3 patients with AF. Dr. Wyse also points out that warfarin therapy would appear to be over-utilized in patients with low to moderate risk of ischemic stroke. A recent European study found that 50% of AF patients with no risk factors for stroke were being treated with warfarin or similar anticoagulants. The uncertain efficacy in preventing thromboembolism, the increased risk of major bleeding, the cost and inconvenience of regular INR monitoring, and the potential for interactions with many common foods and pharmaceutical drugs thus makes warfarin a less than perfect drug and it is not surprising that substantial effort has been expended on finding a replacement. Warfarin acts by inhibiting the activation of the vitamin K-dependent coagulation factors V, VII and X in the extrinsic and common pathways of the coagulation cascade. Research aimed at replacing warfarin has focused on developing new pharmaceutical drugs which will inhibit specific coagulation factors. Currently the three favorites are: Dabigatran (Pradaxa) developed by Boehringer Ingelheim Rivaroxaban (Xarelto) developed by Bayer and Johnson & Johnson Apixaban (Eliquis) developed by Pfizer and Bristol-Myers Squibb. Dabigatran Research aimed at replacing warfarin has essentially focused on developing new pharmaceutical drugs which will inhibit specific coagulation factors. A new direct thrombin inhibitor dabigatran etexilate (Pradaxa) has successfully undergone 3 large-scale phase III trials for the treatment of deep vein thrombosis (DVT). A recent trial involving 502 AF patients with at least one additional risk factor for stroke found that 150 mg of dabigatran twice a day is as effective and safe as standard warfarin therapy. In September 2009 a large group of researchers from 41 countries reported on the RE-LY trial involving over 18,000 atrial fibrillation patients who had one or more risk factors for stroke (average CHADS 2 score was 2.1). NOTE: 79% of the participants had hypertension, 32% had heart failure, 20% had experienced a prior heart attack or stroke, and 23% had diabetes. The study participants were randomly allocated to receive 110 or 150 mg of dabigatran twice daily or standard warfarin therapy (INR range aim of 2.0 to 3.0). The patients were re-examined 2 weeks and 1 and 2 months after randomization, every 3 months thereafter in the first year, and then every 4 months until the end of the 2-year follow-up period. The INR of warfarin users was checked monthly, but no monitoring of blood levels of dabigatran was required. Warfarin users were within INR range 64% of the time. A comparison of the incidence of ischemic stroke and systemic embolism, hemorrhagic stroke, major bleeding, heart attack, and overall mortality is shown below: Annual Incidence of Events, % Warfarin Dabigatran Dabigatran INR mg twice daily 150 mg twice daily Ischemic stroke & embolism Hemorrhagic stroke Heart attack Major bleeding Overall mortality It is clear that dabigatran, either at 110 mg or 150 mg twice daily, gives better protection against strokes (ischemic and hemorrhagic) and bleeding than does warfarin, although a slightly increased risk of heart attack (myocardial infarction) was noted at both levels of dabigatran. There was a significantly higher rate of major gastrointestinal bleeding with dabigatran at the 150 mg dose than with warfarin (1.51%/year versus 1.02%/year).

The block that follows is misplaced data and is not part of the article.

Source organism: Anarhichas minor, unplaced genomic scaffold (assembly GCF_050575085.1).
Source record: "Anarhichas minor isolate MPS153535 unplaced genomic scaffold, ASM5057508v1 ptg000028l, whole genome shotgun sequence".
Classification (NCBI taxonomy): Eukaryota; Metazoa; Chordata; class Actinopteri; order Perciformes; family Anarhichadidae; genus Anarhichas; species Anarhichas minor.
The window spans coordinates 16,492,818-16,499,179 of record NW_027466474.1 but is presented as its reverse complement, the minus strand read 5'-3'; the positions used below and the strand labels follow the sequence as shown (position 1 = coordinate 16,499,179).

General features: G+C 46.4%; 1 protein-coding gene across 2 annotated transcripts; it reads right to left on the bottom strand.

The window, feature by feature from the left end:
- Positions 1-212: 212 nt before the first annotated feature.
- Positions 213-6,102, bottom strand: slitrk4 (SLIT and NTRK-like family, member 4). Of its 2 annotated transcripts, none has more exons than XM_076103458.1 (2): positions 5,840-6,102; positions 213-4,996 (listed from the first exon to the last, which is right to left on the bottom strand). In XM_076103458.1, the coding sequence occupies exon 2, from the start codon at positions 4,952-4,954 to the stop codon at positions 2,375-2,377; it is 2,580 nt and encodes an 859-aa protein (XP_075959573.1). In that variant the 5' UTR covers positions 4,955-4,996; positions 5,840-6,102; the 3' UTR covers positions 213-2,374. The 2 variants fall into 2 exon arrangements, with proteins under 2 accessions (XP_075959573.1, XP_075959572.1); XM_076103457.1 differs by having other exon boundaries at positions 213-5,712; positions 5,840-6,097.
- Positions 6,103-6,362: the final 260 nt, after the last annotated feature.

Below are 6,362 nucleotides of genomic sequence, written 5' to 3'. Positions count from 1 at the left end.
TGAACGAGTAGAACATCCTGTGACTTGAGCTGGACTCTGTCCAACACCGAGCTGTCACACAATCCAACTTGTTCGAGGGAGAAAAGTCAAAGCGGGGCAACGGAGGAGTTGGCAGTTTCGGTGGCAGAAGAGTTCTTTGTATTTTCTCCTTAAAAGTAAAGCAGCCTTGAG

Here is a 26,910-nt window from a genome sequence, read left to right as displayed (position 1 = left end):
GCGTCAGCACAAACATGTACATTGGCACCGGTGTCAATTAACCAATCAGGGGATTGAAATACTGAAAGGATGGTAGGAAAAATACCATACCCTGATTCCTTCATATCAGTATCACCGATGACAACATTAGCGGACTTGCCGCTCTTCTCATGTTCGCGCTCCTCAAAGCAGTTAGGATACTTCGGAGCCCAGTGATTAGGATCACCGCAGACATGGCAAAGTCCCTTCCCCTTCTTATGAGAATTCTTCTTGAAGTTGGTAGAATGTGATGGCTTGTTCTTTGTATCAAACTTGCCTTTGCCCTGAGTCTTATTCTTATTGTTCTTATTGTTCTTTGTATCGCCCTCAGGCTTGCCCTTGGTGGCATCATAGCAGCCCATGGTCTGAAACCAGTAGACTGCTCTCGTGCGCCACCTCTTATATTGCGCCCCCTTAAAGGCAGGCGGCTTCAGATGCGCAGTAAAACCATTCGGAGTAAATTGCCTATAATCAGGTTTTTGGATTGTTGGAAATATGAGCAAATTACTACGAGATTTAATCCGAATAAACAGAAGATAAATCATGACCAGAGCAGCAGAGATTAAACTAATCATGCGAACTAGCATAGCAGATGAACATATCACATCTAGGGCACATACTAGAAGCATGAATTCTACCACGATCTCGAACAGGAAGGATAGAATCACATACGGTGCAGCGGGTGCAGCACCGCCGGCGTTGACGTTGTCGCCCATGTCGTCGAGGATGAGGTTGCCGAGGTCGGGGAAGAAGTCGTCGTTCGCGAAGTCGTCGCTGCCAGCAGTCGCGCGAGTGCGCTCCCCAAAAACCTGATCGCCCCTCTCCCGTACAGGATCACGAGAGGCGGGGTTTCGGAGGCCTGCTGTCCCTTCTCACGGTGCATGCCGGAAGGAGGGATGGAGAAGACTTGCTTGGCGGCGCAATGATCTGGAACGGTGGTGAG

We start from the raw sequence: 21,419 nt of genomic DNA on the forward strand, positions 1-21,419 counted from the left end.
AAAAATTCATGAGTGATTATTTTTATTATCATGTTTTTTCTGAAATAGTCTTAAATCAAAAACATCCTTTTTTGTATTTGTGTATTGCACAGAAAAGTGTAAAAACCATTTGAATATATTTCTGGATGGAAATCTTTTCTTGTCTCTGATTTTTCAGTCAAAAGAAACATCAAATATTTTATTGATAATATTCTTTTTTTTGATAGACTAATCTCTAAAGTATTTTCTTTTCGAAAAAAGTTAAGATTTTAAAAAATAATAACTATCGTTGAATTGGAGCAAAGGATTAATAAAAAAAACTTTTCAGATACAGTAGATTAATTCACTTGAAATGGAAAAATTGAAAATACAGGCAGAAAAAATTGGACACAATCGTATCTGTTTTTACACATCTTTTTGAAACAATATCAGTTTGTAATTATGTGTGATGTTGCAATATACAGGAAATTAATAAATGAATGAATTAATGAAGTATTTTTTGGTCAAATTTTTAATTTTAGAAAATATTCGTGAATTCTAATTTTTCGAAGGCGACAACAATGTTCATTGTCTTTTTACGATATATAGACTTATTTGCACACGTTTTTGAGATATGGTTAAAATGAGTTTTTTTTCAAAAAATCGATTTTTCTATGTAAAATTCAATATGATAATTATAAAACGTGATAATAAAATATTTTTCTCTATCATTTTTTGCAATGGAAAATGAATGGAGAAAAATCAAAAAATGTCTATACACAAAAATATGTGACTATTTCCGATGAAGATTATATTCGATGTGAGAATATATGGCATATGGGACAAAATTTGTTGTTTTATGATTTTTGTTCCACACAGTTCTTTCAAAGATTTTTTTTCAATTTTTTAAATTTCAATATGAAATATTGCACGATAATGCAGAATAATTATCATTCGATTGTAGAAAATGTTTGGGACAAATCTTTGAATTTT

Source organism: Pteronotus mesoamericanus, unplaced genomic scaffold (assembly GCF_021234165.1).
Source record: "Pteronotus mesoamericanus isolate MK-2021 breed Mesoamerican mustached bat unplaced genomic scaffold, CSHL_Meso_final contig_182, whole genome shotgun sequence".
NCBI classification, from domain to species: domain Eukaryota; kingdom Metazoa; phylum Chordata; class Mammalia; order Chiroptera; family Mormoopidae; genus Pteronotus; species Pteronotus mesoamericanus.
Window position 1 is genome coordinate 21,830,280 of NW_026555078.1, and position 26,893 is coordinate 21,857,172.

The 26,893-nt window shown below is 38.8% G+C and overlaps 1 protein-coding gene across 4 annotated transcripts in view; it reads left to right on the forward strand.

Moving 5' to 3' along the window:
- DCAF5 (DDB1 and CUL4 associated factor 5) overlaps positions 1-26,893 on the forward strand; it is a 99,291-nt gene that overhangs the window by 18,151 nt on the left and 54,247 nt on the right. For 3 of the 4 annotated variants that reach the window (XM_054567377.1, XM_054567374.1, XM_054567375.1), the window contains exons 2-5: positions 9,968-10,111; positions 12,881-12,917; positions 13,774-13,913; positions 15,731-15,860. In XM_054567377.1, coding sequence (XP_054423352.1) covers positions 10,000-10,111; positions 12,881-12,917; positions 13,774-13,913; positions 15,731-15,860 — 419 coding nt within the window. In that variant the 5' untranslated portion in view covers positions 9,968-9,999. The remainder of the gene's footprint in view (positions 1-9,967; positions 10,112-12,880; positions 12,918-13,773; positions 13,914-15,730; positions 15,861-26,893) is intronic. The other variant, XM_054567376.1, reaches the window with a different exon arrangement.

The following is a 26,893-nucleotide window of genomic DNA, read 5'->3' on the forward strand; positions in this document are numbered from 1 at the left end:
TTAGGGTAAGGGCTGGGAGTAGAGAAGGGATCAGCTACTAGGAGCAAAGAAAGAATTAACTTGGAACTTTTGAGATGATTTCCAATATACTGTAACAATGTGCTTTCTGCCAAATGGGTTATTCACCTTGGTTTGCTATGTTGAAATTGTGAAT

4 Adverse events were similar in the 3 groups except in the case of indigestion (dyspepsia) which was experienced by about 11.5% of dabigatran users versus only 5.8% among warfarin users. Several other direct thrombin inhibitors, most prominent among them, ximelagatran, proved to cause liver toxicity and, for this reason, has not been approved by the FDA for treatment of atrial fibrillation. In this 2-year long trial there was no indication that dabigatran caused a greater elevation of liver enzymes (alanine aminotransferase and aspartate aminotransferase) than did warfarin. The RE-LY investigators concluded that low-dose dabigatran (110 mg twice daily) is associated with an ischemic stroke rate similar to that experienced with warfarin, but results in a lower incidence of hemorrhagic stroke and major bleeding. High-dose dabigatran (150 mg twice daily) is superior to warfarin when it comes to preventing ischemic and hemorrhagic stroke, but has a similar rate of major hemorrhage. NOTE: The description of the financial ties between the authors of this report and the pharmaceutical industry takes up half a page of fine print! In September 2010 a FDA advisory panel recommended that dabigatran be approved for stroke prevention in atrial fibrillation patients. This was followed by full approval by the FDA on October 20, The approval covered two doses a twice daily 150-mg dose for patients with normal kidney function, and a twice daily 75-mg dose for elderly patients and those with impaired kidney function. Impaired kidney function (creatinine clearance level less than 30 ml/min) has been found to double the half-life of dabigatran and increase systemic exposure (area under the curve) by a factor of 6. Thus it is assumed that 75 mg twice a day will be effective in preventing ischemic stroke without increasing bleeding risk in this patient group. However, there is no long-term clinical data to prove that this assumption is correct. Ximelagatran, a first-generation direct thrombin inhibitor, was found to increase liver enzymes in about 5% of patients taking it. For this reason it was never approved for long-term use. The RE- LY trial specifically excluded participants with compromised liver function but there was no indication that liver function was affected by dabigatran. Nevertheless, dabigatran is not recommended for patients with impaired liver function. One of the major disadvantages of warfarin is that it is metabolized by CYP 450 enzymes. These enzymes are also involved in the metabolism of numerous pharmaceutical drugs, common foods, and supplements thus setting the stage for many interactions that may increase or decrease the blood level of warfarin. CYP 450 enzymes are not involved in the metabolism of dabigatran so the potential for interactions is substantially less. As a matter of fact, the detailed monograph on dabigatran only cautions that its use may be contraindicated in conjunction with verapamil, amiodarone, quinidine, clopidogrel, aspirin, clarithromycin, and St. John s wort. Another major advantage of dabigatran is that its use does not involve the constant monitoring of INR levels required when using warfarin. However, while warfarin-induced bleeding can be controlled with injection of vitamin K, there is no known antidote for dabigatran-induced hemorrhage. Thus patients involved in contact sports or prone to falls may not be good candidates for dabigatran. Dabigatran was approved in Canada and Europe more than a year ago and has been used extensively on a short-term basis following knee- and hip-replacement surgery. A follow-up study specifically aimed at quantifying bleeding risk associated with dabigatran was reported in May The researchers looked at the effect of age and kidney impairment on intracranial (intracerebral, hemorrhagic stroke) and extracranial (mainly gastrointestinal) bleeding. They conclude that low-dose dabigatran therapy (110 mg twice daily) compared with warfarin is associated with a 20% lower relative risk of major bleeding and a 70% reduced risk of intracranial bleeding (0.23%/year vs. 0.76%/year) with no significant difference in extracranial bleeding. There was no significant difference in the incidence of ischemic stroke between low-dose dabigatran and warfarin. The incidence of major bleeding in patients under the age of 75 years was significantly lower in the dabigatran group, but no difference was observed in the 75 years or older group. The incidence of intracranial bleeding was substantially lower in the dabigatran group irrespective of